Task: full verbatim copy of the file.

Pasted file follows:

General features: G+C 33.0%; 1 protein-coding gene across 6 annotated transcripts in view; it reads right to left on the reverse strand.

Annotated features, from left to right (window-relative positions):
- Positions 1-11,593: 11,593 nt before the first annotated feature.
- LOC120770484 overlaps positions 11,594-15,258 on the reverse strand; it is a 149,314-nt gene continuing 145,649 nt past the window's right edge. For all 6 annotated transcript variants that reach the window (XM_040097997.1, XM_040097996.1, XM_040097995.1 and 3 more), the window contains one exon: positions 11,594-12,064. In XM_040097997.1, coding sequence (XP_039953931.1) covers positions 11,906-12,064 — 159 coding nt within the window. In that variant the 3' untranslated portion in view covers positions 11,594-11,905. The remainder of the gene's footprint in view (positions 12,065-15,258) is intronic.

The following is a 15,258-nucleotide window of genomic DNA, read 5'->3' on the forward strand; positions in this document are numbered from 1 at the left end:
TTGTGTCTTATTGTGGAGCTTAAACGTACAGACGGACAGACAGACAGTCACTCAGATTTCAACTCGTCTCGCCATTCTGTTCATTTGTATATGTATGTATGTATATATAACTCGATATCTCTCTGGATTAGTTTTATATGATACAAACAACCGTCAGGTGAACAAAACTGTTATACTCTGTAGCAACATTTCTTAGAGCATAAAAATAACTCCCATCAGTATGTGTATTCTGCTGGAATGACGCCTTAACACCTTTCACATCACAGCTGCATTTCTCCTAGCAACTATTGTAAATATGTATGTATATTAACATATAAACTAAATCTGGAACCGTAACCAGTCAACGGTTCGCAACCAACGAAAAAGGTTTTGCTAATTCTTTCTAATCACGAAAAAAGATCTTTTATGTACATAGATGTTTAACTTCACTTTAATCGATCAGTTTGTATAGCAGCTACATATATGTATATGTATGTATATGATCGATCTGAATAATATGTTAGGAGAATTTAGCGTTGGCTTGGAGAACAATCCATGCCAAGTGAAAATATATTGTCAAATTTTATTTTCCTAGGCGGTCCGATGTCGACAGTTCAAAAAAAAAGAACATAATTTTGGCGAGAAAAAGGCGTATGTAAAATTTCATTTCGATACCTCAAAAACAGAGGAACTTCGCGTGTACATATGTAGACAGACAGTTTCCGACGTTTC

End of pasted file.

General features: G+C 33.0%; 1 protein-coding gene across 6 annotated transcripts in view; it reads right to left on the reverse strand.

Annotated features, from left to right (window-relative positions):
- Positions 1-11,593: 11,593 nt before the first annotated feature.
- LOC120770484 overlaps positions 11,594-15,258 on the reverse strand; it is a 149,314-nt gene continuing 145,649 nt past the window's right edge. For all 6 annotated transcript variants that reach the window (XM_040097997.1, XM_040097996.1, XM_040097995.1 and 3 more), the window contains one exon: positions 11,594-12,064. In XM_040097997.1, coding sequence (XP_039953931.1) covers positions 11,906-12,064 — 159 coding nt within the window. In that variant the 3' untranslated portion in view covers positions 11,594-11,905. The remainder of the gene's footprint in view (positions 12,065-15,258) is intronic.

The following is a 15,258-nucleotide window of genomic DNA, read 5'->3' on the forward strand; positions in this document are numbered from 1 at the left end:
TTGTGTCTTATTGTGGAGCTTAAACGTACAGACGGACAGACAGACAGTCACTCAGATTTCAACTCGTCTCGCCATTCTGTTCATTTGTATATGTATGTATGTATATATAACTCGATATCTCTCTGGATTAGTTTTATATGATACAAACAACCGTCAGGTGAACAAAACTGTTATACTCTGTAGCAACATTTCTTAGAGCATAAAAATAACTCCCATCAGTATGTGTATTCTGCTGGAATGACGCCTTAACACCTTTCACATCACAGCTGCATTTCTCCTAGCAACTATTGTAAATATGTATGTATATTAACATATAAACTAAATCTGGAACCGTAACCAGTCAACGGTTCGCAACCAACGAAAAAGGTTTTGCTAATTCTTTCTAATCACGAAAAAAGATCTTTTATGTACATAGATGTTTAACTTCACTTTAATCGATCAGTTTGTATAGCAGCTACATATATGTATATGTATGTATATGATCGATCTGAATAATATGTTAGGAGAATTTAGCGTTGGCTTGGAGAACAATCCATGCCAAGTGAAAATATATTGTCAAATTTTATTTTCCTAGGCGGTCCGATGTCGACAGTTCAAAAAAAAAGAACATAATTTTGGCGAGAAAAAGGCGTATGTAAAATTTCATTTCGATACCTCAAAAACAGAGGAACTTCGCGTGTACATATGTAGACAGACAGTTTCCGACGTTTC